Speaking with ZDNet UK sister site ZDNet Australia on Tuesday morning, Red Hat general manager for Australia and New Zealand Gus Robertson made it clear that the new features of Red Hat Network were aimed squarely at putting Sun out of business. He said: "We have been talking about the demise of Unix for some time and had our sights set firmly on Solaris".
"The majority of the business that we've been getting has been Unix to Linux migrations. With respect to migrations with time frames in the medium to long term, as opposed to the short term, our customers have been asking constantly if we could incorporate Solaris into the Red Hat Network".
The RHN features were released simultaneously with version 4 of Red Hat's Enterprise Linux (RHEL) solution, which Robertson said was "banging the final nail in the coffin for Solaris". RHEL v4 is based upon version 2.6 of the Linux kernel, and includes support for the National Security Agency's (NSA) Security-Enhanced Linux (SELinux) software. The distribution will also support version 2.8 of the popular Gnome desktop software.
Paul Gampe, Red Hat's director of engineering for Asia-Pacific, who also spoke with ZDNet UK sister site ZDNet Australia , said that the inclusion of SELinux would bring security features to the distribution that traditionally would have been priced out of the market "for the average data centre operator". According to the web site of the NSA, the software "enforces mandatory access control policies that confine user programs and system servers to the minimum amount of privilege they require to do their jobs".
Although competitor SuSE had shipped the 2.6 kernel with a version of its Linux distribution some six months ago in August 2004, Gampe said that Red Hat "did not believe that the technology was significantly mature at the point that SuSE released it". In addition, Red Hat had already back-ported some features of the 2.6 kernel to its own version of the 2.4 kernel, such as the IO scheduler.
In addition, Robertson said, Red Hat is locked into agreements with partners Intel, IBM and Oracle that would not leave the company at liberty to modify its rigid 12-18 month release cycle.
Gampe also took the opportunity to weigh in on the Java Desktop System (JDS), Sun’s own desktop system which somewhat competes with Red Hat’s product line. Gamte said the name JDS was a misnomer, as the system was "a straight Gnome desktop with a couple of Java apps that don’t follow the look and feel – basically just marketing".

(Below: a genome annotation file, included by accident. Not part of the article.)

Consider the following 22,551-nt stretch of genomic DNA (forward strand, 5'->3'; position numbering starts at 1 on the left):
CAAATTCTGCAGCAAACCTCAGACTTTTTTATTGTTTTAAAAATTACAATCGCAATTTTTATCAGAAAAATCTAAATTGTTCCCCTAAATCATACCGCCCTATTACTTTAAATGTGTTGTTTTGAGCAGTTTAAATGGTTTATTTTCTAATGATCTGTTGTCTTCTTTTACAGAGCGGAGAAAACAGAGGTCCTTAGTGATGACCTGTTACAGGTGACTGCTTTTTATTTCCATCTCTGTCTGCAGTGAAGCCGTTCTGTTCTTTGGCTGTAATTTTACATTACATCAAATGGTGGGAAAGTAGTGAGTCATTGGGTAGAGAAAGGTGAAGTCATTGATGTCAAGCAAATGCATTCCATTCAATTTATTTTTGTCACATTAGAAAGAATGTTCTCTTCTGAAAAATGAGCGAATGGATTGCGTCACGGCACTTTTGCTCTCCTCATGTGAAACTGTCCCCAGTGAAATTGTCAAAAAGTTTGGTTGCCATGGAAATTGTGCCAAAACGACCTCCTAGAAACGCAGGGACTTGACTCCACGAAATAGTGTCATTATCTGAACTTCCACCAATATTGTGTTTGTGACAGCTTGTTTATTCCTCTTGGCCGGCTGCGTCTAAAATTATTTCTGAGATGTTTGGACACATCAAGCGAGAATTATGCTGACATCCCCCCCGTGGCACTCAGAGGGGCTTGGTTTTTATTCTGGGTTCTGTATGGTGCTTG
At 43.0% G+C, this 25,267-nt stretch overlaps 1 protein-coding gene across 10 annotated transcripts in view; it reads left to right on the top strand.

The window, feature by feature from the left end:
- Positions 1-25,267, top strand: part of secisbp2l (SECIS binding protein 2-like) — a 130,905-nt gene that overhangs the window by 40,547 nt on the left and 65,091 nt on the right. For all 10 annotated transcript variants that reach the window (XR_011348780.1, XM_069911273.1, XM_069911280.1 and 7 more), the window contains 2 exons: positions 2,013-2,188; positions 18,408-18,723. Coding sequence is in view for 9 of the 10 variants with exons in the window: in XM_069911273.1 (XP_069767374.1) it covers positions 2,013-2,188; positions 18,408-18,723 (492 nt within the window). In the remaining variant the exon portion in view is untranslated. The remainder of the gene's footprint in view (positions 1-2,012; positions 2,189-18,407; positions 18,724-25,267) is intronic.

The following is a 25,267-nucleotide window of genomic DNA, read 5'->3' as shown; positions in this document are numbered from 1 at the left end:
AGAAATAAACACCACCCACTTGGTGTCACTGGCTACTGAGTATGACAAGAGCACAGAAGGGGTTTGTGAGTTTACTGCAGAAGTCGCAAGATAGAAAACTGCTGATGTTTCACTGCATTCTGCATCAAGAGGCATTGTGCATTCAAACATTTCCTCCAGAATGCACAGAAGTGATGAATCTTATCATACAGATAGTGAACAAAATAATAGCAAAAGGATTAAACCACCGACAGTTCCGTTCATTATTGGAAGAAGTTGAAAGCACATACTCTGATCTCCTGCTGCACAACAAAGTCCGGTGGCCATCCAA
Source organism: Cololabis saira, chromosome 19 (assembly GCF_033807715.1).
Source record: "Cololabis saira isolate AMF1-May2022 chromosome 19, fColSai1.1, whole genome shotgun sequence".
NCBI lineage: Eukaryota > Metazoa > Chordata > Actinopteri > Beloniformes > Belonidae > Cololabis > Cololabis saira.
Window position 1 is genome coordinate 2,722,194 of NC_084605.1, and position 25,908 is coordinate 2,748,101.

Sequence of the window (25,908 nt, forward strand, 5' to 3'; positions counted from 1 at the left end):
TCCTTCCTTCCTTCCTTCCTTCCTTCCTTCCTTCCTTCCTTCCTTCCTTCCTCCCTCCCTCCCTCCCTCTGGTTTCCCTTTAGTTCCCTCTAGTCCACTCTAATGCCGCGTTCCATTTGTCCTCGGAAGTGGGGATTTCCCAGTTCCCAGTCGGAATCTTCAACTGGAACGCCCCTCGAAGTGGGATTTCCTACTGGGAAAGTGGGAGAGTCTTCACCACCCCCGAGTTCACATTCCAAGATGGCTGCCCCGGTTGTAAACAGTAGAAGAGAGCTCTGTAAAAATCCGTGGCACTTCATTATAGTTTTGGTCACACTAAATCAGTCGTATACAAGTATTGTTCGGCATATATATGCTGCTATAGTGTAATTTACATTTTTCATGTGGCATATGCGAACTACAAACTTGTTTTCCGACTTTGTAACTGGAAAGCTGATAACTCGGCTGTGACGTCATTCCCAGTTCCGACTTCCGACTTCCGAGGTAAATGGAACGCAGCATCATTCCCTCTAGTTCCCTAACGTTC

The topic led into the general issue of Sun’s recent moves to release more of its software to the Open Source community. In January the company released its DTrace software, a key component of Solaris 10 which allows network and system performance to be fine-tuned in real-time. The company also released information to the effect that it intends to show its good faith to the community by open sourcing the bulk of Solaris 10 under its Community Development and Distribution License (CDDL), which is understood to be directly based on the Mozilla Public License (MPL).
Robertson did not seem to be impressed with the practicality of Sun’s demonstration of good faith, saying: "Red Hat’s policy is to be an open source provider of technology. Our competitors are providing a hybrid of open source and proprietary software -- that's not the model we’re going after". He went on to say: "We've had a very clear focus on open source technology and have been doing it for over 10 years, now other organisations are seeing that this is successful and have started to copy what we're doing. But this is not something that you can start doing overnight".
Gampe was more clear about what exactly his organisation felt about the issue, saying: "The open source train has left the station and Sun has been left behind".